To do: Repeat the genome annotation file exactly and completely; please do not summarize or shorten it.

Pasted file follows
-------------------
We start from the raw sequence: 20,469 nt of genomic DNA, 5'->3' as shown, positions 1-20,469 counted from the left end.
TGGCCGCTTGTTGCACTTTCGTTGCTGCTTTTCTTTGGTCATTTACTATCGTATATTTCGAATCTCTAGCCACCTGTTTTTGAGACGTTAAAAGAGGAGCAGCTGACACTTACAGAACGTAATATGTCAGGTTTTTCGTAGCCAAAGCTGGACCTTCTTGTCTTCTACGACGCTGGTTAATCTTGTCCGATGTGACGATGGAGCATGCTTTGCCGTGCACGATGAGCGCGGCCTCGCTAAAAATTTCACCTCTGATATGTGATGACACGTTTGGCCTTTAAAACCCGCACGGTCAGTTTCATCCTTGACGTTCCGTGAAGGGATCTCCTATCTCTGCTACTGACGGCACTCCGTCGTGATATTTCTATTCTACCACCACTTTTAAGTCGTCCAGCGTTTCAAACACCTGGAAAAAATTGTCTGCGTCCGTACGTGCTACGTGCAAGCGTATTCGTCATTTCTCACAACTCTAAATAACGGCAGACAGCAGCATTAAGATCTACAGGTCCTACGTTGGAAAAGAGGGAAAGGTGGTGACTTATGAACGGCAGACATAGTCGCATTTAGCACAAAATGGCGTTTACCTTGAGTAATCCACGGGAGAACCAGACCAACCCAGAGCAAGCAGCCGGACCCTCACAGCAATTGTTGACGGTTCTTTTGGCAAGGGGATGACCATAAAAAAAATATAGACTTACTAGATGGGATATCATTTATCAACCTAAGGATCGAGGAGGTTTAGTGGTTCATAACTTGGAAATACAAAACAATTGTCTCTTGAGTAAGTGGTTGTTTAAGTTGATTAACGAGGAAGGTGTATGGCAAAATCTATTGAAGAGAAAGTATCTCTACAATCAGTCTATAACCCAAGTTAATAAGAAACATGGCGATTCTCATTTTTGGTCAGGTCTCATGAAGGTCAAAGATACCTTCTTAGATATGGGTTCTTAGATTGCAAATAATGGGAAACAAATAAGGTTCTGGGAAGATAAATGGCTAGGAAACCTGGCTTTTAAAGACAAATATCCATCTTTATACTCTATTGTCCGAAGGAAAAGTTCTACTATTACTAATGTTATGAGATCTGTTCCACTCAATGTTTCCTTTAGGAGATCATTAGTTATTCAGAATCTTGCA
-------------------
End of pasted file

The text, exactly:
We start from the raw sequence: 20,469 nt of genomic DNA, 5'->3' as shown, positions 1-20,469 counted from the left end.
TGGCCGCTTGTTGCACTTTCGTTGCTGCTTTTCTTTGGTCATTTACTATCGTATATTTCGAATCTCTAGCCACCTGTTTTTGAGACGTTAAAAGAGGAGCAGCTGACACTTACAGAACGTAATATGTCAGGTTTTTCGTAGCCAAAGCTGGACCTTCTTGTCTTCTACGACGCTGGTTAATCTTGTCCGATGTGACGATGGAGCATGCTTTGCCGTGCACGATGAGCGCGGCCTCGCTAAAAATTTCACCTCTGATATGTGATGACACGTTTGGCCTTTAAAACCCGCACGGTCAGTTTCATCCTTGACGTTCCGTGAAGGGATCTCCTATCTCTGCTACTGACGGCACTCCGTCGTGATATTTCTATTCTACCACCACTTTTAAGTCGTCCAGCGTTTCAAACACCTGGAAAAAATTGTCTGCGTCCGTACGTGCTACGTGCAAGCGTATTCGTCATTTCTCACAACTCTAAATAACGGCAGACAGCAGCATTAAGATCTACAGGTCCTACGTTGGAAAAGAGGGAAAGGTGGTGACTTATGAACGGCAGACATAGTCGCATTTAGCACAAAATGGCGTTTACCTTGAGTAATCCACGGGAGAACCAGACCAACCCAGAGCAAGCAGCCGGACCCTCACAGCAATTGTTGACGGTTCTTTTGGCAAGGGGATGACCATAAAAAAAATATAGACTTACTAGATGGGATATCATTTATCAACCTAAGGATCGAGGAGGTTTAGTGGTTCATAACTTGGAAATACAAAACAATTGTCTCTTGAGTAAGTGGTTGTTTAAGTTGATTAACGAGGAAGGTGTATGGCAAAATCTATTGAAGAGAAAGTATCTCTACAATCAGTCTATAACCCAAGTTAATAAGAAACATGGCGATTCTCATTTTTGGTCAGGTCTCATGAAGGTCAAAGATACCTTCTTAGATATGGGTTCTTAGATTGCAAATAATGGGAAACAAATAAGGTTCTGGGAAGATAAATGGCTAGGAAACCTGGCTTTTAAAGACAAATATCCATCTTTATACTCTATTGTCCGAAGGAAAAGTTCTACTATTACTAATGTTATGAGATCTGTTCCACTCAATGTTTCCTTTAGGAGATCATTAGTTATTCAGAATCTTGCA